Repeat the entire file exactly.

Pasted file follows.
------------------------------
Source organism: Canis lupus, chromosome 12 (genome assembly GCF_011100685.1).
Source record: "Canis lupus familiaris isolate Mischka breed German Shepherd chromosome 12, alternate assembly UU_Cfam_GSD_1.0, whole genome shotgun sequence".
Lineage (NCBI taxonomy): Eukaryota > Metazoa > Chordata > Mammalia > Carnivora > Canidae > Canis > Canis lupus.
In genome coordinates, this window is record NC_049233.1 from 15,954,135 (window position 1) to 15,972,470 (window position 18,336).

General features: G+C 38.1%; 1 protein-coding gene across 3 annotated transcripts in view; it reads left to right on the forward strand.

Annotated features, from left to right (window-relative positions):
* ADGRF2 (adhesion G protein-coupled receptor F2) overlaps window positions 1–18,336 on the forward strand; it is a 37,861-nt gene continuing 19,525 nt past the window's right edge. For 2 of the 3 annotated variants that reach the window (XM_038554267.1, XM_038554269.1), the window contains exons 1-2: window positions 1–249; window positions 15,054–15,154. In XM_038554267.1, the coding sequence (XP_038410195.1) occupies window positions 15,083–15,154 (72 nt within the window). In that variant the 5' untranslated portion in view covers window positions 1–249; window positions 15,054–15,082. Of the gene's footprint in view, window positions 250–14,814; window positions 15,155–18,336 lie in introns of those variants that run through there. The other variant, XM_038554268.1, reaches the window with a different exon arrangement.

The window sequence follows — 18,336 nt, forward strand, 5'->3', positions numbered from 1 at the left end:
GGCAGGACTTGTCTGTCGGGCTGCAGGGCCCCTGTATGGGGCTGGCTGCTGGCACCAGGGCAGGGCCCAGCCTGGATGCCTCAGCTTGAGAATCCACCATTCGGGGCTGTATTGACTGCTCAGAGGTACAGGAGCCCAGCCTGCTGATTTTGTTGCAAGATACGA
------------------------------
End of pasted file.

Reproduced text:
Source organism: Canis lupus, chromosome 12 (genome assembly GCF_011100685.1).
Source record: "Canis lupus familiaris isolate Mischka breed German Shepherd chromosome 12, alternate assembly UU_Cfam_GSD_1.0, whole genome shotgun sequence".
Lineage (NCBI taxonomy): Eukaryota > Metazoa > Chordata > Mammalia > Carnivora > Canidae > Canis > Canis lupus.
In genome coordinates, this window is record NC_049233.1 from 15,954,135 (window position 1) to 15,972,470 (window position 18,336).

General features: G+C 38.1%; 1 protein-coding gene across 3 annotated transcripts in view; it reads left to right on the forward strand.

Annotated features, from left to right (window-relative positions):
* ADGRF2 (adhesion G protein-coupled receptor F2) overlaps window positions 1–18,336 on the forward strand; it is a 37,861-nt gene continuing 19,525 nt past the window's right edge. For 2 of the 3 annotated variants that reach the window (XM_038554267.1, XM_038554269.1), the window contains exons 1-2: window positions 1–249; window positions 15,054–15,154. In XM_038554267.1, the coding sequence (XP_038410195.1) occupies window positions 15,083–15,154 (72 nt within the window). In that variant the 5' untranslated portion in view covers window positions 1–249; window positions 15,054–15,082. Of the gene's footprint in view, window positions 250–14,814; window positions 15,155–18,336 lie in introns of those variants that run through there. The other variant, XM_038554268.1, reaches the window with a different exon arrangement.

The window sequence follows — 18,336 nt, forward strand, 5'->3', positions numbered from 1 at the left end:
GGCAGGACTTGTCTGTCGGGCTGCAGGGCCCCTGTATGGGGCTGGCTGCTGGCACCAGGGCAGGGCCCAGCCTGGATGCCTCAGCTTGAGAATCCACCATTCGGGGCTGTATTGACTGCTCAGAGGTACAGGAGCCCAGCCTGCTGATTTTGTTGCAAGATACGA